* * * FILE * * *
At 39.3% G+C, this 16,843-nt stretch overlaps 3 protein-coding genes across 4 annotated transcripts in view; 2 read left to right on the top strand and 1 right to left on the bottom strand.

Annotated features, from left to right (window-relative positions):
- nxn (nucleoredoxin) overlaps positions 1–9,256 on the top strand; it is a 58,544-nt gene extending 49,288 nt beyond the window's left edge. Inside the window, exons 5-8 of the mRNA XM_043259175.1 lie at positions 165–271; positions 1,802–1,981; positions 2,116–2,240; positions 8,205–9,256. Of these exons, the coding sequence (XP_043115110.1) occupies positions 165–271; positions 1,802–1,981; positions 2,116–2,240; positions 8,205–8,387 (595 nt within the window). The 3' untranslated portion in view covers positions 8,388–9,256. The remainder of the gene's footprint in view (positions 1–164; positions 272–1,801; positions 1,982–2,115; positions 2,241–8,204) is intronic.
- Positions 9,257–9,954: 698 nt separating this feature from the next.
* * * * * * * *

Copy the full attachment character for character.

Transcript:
At 39.3% G+C, this 16,843-nt stretch overlaps 3 protein-coding genes across 4 annotated transcripts in view; 2 read left to right on the top strand and 1 right to left on the bottom strand.

Annotated features, from left to right (window-relative positions):
- nxn (nucleoredoxin) overlaps positions 1–9,256 on the top strand; it is a 58,544-nt gene extending 49,288 nt beyond the window's left edge. Inside the window, exons 5-8 of the mRNA XM_043259175.1 lie at positions 165–271; positions 1,802–1,981; positions 2,116–2,240; positions 8,205–9,256. Of these exons, the coding sequence (XP_043115110.1) occupies positions 165–271; positions 1,802–1,981; positions 2,116–2,240; positions 8,205–8,387 (595 nt within the window). The 3' untranslated portion in view covers positions 8,388–9,256. The remainder of the gene's footprint in view (positions 1–164; positions 272–1,801; positions 1,982–2,115; positions 2,241–8,204) is intronic.
- Positions 9,257–9,954: 698 nt separating this feature from the next.